Exeter, Devon UK • Sep 23, 2023 • VOL XII
Exeter, Devon UK • Sep 23, 2023 • VOL XII
Home FeaturesColumnists Can Angela Merkel pull this one off?

Can Angela Merkel pull this one off?

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From inspirational stories of Germans helping those in need to terrifying reports of attacks by right-wing extremists, Germany’s response to the refugee crisis has ignited debate across Europe. But, how is the country really navigating the crisis?

Helping hands across Germany

In September 2015, 160,000 refugees were registered in Germany. For some, the figure was terrifying – but for others, it was a call to action. Munich made headlines in September when locals brought so many donations to the city’s station that police were overwhelmed.

TRANSLATION: “We’re overwhelmed by the many donations the people of Munich have brought to the main train station for the refugees. Please don’t bring any more for now!”

The world of football also stepped up to help. In September, the German national team released a video calling for Germany’s refugees to be treated fairly and respectfully.

TRANSLATION: “For helpfulness… for respect… for integration… for open-mindedness… for fair play… and against violence and xenophobia.”

The same month, Bayern Munich FC pledged to donate €1 million to refugee projects. The Bundesliga team also planned to set up free training camps for young refugees, offering free meals, football kits and German language classes alongside the training.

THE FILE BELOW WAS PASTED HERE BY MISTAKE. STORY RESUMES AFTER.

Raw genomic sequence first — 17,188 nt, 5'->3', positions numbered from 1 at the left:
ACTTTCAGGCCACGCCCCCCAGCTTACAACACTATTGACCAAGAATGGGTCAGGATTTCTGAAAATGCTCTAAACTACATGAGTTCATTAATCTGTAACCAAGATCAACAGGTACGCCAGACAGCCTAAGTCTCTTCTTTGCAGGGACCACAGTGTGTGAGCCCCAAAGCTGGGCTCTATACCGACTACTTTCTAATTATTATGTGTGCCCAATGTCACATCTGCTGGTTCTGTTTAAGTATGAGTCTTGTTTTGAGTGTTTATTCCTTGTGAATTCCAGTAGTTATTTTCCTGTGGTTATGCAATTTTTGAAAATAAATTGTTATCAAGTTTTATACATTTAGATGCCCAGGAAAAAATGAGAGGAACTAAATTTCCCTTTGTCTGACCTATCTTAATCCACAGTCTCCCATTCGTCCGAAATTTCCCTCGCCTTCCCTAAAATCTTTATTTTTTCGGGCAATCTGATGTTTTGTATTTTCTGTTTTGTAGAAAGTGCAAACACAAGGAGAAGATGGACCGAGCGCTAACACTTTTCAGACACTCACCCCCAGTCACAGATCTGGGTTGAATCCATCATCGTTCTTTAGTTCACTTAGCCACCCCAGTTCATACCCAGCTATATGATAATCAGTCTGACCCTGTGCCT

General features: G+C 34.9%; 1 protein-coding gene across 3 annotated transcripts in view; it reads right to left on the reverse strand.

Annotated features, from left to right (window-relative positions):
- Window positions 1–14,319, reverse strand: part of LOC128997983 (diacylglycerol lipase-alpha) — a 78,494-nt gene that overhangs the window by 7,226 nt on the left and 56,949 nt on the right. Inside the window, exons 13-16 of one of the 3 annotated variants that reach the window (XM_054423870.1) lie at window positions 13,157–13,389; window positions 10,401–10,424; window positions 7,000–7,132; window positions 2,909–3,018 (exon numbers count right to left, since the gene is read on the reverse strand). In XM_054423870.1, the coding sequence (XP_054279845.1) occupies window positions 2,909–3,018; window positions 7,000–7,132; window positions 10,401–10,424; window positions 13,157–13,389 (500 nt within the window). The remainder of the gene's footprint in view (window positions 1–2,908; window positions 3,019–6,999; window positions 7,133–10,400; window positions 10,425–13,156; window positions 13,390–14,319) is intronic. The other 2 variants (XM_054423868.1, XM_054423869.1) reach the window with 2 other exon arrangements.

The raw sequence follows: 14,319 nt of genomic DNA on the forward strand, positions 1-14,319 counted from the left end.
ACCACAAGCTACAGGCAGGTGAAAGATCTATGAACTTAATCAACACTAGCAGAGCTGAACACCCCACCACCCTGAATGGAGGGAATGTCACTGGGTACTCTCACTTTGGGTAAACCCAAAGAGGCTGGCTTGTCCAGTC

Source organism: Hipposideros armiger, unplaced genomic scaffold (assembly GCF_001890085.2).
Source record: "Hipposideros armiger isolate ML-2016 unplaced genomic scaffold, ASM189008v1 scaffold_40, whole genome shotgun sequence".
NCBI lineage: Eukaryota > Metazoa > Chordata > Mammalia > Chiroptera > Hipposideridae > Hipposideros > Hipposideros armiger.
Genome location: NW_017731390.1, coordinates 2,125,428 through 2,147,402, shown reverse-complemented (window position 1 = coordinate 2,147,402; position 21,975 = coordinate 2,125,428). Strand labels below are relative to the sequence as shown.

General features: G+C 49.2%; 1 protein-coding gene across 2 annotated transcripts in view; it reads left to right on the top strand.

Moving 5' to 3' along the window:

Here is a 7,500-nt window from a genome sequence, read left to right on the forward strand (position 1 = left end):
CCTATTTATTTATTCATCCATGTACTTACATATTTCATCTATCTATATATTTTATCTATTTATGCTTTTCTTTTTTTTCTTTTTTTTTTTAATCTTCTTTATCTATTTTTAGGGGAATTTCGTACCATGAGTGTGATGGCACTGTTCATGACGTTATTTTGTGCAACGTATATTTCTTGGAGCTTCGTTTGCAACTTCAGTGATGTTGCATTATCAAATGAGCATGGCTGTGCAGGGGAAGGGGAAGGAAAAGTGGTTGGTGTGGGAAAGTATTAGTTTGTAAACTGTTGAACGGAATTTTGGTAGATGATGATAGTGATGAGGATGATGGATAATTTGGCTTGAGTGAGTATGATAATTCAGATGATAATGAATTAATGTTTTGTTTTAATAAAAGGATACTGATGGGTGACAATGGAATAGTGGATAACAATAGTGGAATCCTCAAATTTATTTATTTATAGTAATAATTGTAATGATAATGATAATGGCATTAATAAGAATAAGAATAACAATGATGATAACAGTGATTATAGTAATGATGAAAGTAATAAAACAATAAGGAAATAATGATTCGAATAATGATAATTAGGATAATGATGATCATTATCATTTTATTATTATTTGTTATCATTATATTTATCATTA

“Everyone can do something”

In Berlin, efforts to help are also in full swing.

Volunteer-planner.org is an online database allowing people to sign up for shifts in Berlin’s refugee homes. I spoke to Fabi Priess, one of those volunteering her time.

“As soon as I found out there was a way to get involved, I just did,” she said. “These are human beings just like you and me, fleeing from their home and running to survive.

“I believe we are called to be the change we want to see in this world,” she said. “No one can do everything, but everyone can do something.”

Right-wing extremists grow in numbers

Image: Montecruz Foto via Flickr.com

Image: Montecruz Foto via Flickr.com

Of course, not everyone in Germany is ready to welcome refugees.

Back in August, attacks on refugee homes seemed an almost daily occurrence. At The Local Germany, where I work, it was almost impossible to report on every one. In September, my colleague wrote a story summarising the recent attacks. “Can you check there haven’t been any more in the night before I publish this?” he asked me. I checked. There had been two.

Among the extremists is, of course, Pegida. Under the full name “Patriotic Europeans against the Islamization of the West,” this predominantly anti-Islam movement launched in Dresden in 2014 – as refugee numbers soared in recent months, Pegida’s numbers also swelled.

Angela Merkel – Hero or villain?

The German public’s response to refugees is hugely divided. But, as the world focuses its attention on Germany, one woman inevitably takes centre stage.

In August, Angela Merkel’s government made a ground-breaking announcement. They would make use of a special clause in the Dublin Regulation, meaning Syrian refugees could now seek asylum in Germany rather than being deported back to their EU country of arrival. Germany had opened its borders – and Angela Merkel had opened herself up to both hatred and adoration.

“A woman full of vision”

Merkel’s open-door policy towards refugees has inspired many, and the Chancellor was even nominated for this year’s Nobel peace prize. “I honour Angela Merkel a lot,” Fabi told me. “She is a great leader and I love that she is a woman full of vision. A woman who believes in the people of her own country.”